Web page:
Christmas felt a little bit closer Sunday with the city of Chester's Christmas parade downtown - especially with an appearance by Santa himself.
People lined Main, Saluda and York streets in the mild late afternoon to watch the floats and cars of the annual parade.
The parade, which lasted nearly an hour, kicked off with the whir of sirens and an appearance by Chester City Police Chief Andre Williams, followed by the Chester High School JROTC. The JROTC members were led by a man using a megaphone to lead the group with a rendition of the army cadence, "They Say That in the Army."
Boy Scout Pack 61, the Girl Scouts and Marine Corps League Detachment 1161 soon followed, and Chester Middle School cheerleaders stopped to give the audience a treat with their routine to musical group LMFAO's "Party Rock Anthem."
Bands from Great Falls and Chester high schools also provided music.
Most of the parade's participants were in cars rather than floats, including Probate Judge Lois Roddey, Sheriff Richard Smith, S.C. Rep. Greg Delleney, County Supervisor Carlisle Roddey and various City and County Council members.
And they made sure there was plenty of candy thrown to spectators.
Sisters Savannah and Mikayla Jacobs, 10 and 5, and their friend Monica Vaughn, 10, were stockpiling candy while watching the parade from the side of York Street.
The girls were excited to see "celebrity appearances" from Chester's Col. Sanders lookalike, SpongeBob SquarePants, who was high-fiving spectators, and Hello Kitty.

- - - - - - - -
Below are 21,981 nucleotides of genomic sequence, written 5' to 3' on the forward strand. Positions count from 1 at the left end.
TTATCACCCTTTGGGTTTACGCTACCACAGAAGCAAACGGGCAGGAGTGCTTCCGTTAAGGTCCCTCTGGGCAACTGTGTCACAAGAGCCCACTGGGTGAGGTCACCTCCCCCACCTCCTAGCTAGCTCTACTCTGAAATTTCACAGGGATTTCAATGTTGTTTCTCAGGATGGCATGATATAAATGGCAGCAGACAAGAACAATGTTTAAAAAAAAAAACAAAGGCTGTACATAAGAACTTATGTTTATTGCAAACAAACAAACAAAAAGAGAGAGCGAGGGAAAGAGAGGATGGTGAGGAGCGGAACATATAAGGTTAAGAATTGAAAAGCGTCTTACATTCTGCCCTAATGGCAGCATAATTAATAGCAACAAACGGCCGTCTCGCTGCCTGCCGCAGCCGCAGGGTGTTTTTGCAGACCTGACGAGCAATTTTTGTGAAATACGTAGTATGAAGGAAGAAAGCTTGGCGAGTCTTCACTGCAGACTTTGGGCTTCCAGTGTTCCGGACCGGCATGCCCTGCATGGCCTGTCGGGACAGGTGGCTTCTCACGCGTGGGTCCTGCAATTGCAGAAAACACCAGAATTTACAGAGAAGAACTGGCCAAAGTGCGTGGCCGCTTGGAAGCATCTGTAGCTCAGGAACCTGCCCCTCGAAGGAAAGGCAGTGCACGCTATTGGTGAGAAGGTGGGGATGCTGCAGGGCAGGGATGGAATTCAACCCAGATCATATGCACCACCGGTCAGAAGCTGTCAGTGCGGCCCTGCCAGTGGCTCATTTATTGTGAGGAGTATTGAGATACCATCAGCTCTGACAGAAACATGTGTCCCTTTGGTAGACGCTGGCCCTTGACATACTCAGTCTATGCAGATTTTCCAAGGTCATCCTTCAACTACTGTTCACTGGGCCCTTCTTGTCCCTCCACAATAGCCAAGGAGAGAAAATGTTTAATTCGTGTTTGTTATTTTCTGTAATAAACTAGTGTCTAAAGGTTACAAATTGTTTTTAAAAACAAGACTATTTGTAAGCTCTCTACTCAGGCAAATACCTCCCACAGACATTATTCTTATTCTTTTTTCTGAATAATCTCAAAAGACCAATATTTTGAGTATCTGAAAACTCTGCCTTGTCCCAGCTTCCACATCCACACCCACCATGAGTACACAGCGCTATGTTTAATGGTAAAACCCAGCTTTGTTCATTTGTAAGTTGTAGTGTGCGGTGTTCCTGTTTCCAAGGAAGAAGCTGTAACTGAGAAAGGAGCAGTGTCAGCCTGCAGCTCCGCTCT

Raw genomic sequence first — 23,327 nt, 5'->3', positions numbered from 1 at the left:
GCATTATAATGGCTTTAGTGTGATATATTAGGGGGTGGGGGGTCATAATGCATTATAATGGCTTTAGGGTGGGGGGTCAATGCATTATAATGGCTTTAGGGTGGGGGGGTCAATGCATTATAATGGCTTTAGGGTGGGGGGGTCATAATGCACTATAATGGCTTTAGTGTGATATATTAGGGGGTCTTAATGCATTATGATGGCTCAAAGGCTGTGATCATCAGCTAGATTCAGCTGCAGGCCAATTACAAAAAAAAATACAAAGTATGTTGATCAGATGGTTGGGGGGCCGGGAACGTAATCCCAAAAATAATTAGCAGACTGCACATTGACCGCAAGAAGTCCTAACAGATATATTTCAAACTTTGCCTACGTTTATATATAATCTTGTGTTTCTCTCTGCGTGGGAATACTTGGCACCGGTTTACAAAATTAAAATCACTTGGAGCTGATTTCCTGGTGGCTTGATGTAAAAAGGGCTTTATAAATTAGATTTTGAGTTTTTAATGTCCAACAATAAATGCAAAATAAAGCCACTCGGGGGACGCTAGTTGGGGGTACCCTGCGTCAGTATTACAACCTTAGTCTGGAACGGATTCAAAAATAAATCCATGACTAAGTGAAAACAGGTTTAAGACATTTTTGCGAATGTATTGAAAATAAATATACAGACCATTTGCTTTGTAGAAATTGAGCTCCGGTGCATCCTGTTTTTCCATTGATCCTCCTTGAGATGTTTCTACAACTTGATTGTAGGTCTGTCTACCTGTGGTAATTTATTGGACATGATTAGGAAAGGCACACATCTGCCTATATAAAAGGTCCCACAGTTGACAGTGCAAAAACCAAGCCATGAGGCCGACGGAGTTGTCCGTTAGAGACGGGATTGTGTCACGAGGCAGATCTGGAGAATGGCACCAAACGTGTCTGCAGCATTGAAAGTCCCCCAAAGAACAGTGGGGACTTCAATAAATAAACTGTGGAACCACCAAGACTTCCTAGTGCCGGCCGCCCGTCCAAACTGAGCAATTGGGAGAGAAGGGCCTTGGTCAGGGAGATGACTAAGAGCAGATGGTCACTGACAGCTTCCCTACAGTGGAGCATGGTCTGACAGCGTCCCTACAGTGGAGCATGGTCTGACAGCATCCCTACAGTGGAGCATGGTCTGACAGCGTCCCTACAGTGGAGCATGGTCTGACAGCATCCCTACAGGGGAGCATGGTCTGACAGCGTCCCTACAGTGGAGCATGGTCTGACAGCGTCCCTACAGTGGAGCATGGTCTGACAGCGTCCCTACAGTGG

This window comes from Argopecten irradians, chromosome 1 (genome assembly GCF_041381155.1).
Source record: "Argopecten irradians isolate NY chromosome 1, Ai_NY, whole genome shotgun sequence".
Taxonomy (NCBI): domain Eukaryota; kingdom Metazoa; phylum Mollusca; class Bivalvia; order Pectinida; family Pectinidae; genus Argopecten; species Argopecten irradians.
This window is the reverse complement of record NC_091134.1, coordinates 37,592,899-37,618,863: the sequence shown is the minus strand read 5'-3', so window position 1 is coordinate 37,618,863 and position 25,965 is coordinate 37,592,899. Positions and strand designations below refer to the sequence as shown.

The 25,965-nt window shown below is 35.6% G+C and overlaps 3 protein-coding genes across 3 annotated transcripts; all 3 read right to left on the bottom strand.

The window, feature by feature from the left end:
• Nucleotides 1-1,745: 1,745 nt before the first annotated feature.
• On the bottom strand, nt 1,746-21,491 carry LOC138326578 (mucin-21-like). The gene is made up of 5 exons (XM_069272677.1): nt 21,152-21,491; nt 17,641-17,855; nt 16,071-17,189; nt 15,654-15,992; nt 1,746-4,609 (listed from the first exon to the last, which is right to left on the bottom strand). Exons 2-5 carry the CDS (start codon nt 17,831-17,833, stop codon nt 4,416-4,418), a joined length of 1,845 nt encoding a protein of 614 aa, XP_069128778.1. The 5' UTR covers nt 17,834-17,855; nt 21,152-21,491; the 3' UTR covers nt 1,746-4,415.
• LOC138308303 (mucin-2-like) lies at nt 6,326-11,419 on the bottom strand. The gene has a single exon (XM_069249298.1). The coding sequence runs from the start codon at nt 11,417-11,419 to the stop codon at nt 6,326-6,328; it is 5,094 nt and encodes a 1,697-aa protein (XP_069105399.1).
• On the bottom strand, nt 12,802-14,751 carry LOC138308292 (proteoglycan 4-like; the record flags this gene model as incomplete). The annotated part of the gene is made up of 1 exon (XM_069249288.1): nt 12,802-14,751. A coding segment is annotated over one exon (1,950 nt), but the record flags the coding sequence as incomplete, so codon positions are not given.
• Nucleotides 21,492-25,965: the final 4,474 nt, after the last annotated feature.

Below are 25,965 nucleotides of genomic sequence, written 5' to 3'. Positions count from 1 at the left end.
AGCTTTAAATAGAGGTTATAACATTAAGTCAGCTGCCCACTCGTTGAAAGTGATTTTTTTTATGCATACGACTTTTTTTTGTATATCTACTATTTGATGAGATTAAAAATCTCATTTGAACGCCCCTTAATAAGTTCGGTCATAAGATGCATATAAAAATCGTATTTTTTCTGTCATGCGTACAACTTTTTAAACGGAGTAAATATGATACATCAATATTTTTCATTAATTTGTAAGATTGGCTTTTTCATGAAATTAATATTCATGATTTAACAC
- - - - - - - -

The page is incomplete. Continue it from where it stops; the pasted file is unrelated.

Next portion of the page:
"We've never seen Hello Kitty in the parade before," said their mother, Alexa Jacobs. "I had to take a picture."
Savannah and Monica saw another familiar face in the parade.
"I was happy to see my best friend McKenzie Elwell," Savannah said.
"And I liked seeing the hillbillies," Monica added.
An old Ford Model T covered in camouflage passed through blaring an old country tune. A sign reading "Hillbilly" covered the back.
Alexa Jacobs said there seemed to be more cars than floats this year, but they enjoyed the parade. Last year was the first year they had gone to the city parade in a while.
"The kids love it," she said.
But the biggest reaction came when Santa Claus himself rolled through on an old-fashioned, rusty fire engine. He waved at the crowd and shouted, "Merry Christmas!"
As the parade wrapped up, it was a bittersweet moment for Betty Jean Boulware. Her brother, Alvin Grant, was the one who brought forward the idea of using lights to decorate trees each Christmas around the town. He formed a nonprofit group, Chester Citizens Alliance, to install power lines and outlets for each tree lining the city just so the lights could be placed there.
He died last year, but Boulware and her friend Mary Francis Poole attended the parade in his honor.
"It was good," Poole said. "I enjoyed it from beginning to end."